Over the course of two days in a relatively quiet area of south Seattle, one of the biggest companies in technology took over a quiet building called Sodo Park.

The space, a small, old looking building, is commonly used for events such as weddings, holiday parties, and other corporate gatherings. From the outside, it wasn’t apparent anything was occurring at all– only a few lone parking signs across the street gave any hint of the company’s presence. But as you walked to the front door, flanked by a couple employees in nondescript black T-Shirts, it was apparent that this was more than just a “corporate event.”

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Install and Secure RethinkDB on DigitalOcean

RethinkDB is a distributed document-store database that is focused on easy of administration and clustering. RethinkDB also features functionality such as map-reduce, sharding, multi-datacenter functionality, and distributed queries. Though the database is relatively new, it has been funded and is moving quickly to add new features and a Long Term Support release.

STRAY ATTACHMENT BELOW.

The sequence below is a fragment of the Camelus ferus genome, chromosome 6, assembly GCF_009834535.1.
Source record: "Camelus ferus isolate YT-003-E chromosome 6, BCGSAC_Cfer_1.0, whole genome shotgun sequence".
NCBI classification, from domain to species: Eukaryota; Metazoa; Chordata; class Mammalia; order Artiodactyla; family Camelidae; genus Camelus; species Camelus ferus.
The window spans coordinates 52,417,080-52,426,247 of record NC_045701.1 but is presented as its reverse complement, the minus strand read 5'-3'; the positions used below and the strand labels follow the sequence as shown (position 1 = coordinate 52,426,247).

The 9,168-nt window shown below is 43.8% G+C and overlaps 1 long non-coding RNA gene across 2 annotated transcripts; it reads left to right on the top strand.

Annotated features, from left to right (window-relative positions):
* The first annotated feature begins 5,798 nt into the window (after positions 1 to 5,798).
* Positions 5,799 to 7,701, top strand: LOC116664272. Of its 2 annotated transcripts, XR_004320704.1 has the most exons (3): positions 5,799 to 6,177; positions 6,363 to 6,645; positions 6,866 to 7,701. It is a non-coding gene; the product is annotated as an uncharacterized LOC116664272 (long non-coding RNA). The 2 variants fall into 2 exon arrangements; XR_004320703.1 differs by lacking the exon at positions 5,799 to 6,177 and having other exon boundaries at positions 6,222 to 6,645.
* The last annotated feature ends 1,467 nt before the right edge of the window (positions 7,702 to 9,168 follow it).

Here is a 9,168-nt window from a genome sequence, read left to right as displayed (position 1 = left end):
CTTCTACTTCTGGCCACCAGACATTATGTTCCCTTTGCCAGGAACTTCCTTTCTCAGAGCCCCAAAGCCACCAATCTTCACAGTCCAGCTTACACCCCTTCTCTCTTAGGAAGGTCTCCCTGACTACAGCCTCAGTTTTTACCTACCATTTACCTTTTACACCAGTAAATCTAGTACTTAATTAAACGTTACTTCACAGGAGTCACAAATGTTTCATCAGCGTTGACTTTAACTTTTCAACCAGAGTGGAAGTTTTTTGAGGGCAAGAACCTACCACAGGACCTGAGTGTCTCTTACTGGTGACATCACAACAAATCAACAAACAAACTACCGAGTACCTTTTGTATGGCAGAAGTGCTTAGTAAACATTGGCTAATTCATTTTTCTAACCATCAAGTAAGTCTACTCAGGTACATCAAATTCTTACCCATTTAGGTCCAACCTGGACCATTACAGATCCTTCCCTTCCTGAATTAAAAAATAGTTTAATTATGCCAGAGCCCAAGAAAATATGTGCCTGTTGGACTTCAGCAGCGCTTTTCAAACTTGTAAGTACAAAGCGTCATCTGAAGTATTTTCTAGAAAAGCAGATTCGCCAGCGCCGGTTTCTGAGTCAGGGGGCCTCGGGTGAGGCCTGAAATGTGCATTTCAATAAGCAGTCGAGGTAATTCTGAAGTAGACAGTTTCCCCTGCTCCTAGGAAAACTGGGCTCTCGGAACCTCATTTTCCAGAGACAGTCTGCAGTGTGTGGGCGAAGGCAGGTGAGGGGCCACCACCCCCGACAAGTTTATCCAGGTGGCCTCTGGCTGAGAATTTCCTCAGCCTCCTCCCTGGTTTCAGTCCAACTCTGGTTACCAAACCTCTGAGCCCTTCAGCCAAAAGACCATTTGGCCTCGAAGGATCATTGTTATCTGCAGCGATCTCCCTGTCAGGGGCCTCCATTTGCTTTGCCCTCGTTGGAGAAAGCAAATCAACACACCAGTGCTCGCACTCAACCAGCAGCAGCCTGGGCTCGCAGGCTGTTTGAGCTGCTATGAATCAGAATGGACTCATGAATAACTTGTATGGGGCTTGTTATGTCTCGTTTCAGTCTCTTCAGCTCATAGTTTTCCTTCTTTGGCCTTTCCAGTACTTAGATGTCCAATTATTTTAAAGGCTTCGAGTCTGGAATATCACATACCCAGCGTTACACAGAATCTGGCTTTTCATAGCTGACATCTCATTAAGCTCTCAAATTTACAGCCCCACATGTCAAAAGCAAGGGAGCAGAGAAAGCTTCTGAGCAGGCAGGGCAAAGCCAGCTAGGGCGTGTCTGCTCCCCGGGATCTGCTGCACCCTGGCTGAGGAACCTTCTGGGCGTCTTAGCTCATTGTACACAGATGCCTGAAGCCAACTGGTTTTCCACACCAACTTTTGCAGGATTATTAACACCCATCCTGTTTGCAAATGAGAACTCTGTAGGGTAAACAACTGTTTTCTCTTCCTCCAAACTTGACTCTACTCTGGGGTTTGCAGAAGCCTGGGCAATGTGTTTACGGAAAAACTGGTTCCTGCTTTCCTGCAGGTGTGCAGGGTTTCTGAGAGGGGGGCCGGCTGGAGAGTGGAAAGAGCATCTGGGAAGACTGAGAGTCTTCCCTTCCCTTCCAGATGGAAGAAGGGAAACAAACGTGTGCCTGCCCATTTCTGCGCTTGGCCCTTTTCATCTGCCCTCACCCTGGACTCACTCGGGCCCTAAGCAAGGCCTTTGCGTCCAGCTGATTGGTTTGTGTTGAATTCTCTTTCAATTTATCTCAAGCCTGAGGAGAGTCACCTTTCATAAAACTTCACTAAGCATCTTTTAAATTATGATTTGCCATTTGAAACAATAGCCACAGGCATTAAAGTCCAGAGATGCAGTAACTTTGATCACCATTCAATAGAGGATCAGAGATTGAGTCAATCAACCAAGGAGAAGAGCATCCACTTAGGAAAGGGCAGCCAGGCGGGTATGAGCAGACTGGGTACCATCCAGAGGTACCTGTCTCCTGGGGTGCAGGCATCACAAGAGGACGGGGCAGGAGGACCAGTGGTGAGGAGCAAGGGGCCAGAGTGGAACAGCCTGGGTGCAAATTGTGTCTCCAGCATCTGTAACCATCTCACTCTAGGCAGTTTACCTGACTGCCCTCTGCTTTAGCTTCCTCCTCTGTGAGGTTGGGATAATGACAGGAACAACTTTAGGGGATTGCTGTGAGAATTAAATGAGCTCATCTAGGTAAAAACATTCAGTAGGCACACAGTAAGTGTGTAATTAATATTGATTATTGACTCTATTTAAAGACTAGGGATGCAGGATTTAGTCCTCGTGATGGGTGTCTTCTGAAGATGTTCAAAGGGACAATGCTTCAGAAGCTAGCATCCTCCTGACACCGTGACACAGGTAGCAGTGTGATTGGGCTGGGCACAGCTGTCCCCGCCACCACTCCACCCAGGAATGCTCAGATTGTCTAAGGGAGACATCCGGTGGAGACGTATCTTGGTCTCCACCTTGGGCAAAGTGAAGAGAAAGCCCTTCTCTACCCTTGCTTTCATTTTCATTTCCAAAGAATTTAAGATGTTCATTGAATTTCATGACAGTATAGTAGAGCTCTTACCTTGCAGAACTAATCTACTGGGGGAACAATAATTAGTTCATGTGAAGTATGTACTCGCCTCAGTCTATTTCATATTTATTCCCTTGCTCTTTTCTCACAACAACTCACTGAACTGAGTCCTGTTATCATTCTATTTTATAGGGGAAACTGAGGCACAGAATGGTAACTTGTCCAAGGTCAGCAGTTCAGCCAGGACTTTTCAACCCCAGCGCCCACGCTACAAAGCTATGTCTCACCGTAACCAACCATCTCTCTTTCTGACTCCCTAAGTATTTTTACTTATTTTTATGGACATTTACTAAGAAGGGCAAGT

RethinkDB Home Page

One major issue still remains with RethinkDB, however– it’s relatively difficult to secure properly unless you have security group or virtual network functionality from your hosting provider (a la Amazon Web Services Virtual Private Cloud, security groups, etc.). For example, RethinkDB’s web administration interface is completely unsecured when exposed to the public Internet, and the clustering port does not have any authentication mechanisms. Essentially, this means that if you have an exposed installation of RethinkDB, anyone can join your database cluster and run arbitrary queries.

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The Fight for Wireless Power

Nowadays, it’s rare that a technology direct from science fiction makes it to a household appliance before your smartphone or laptop. For example, fingerprint scanners, common in some industrial and high-security applications, finally appeared in several laptops, the Motorola Photon, and most recently the iPhone 5S. But wireless charging has been integrated into electronic toothbrushes for over a decade, and yet we’ve seen a minimal number of consumer devices integrated with the technology.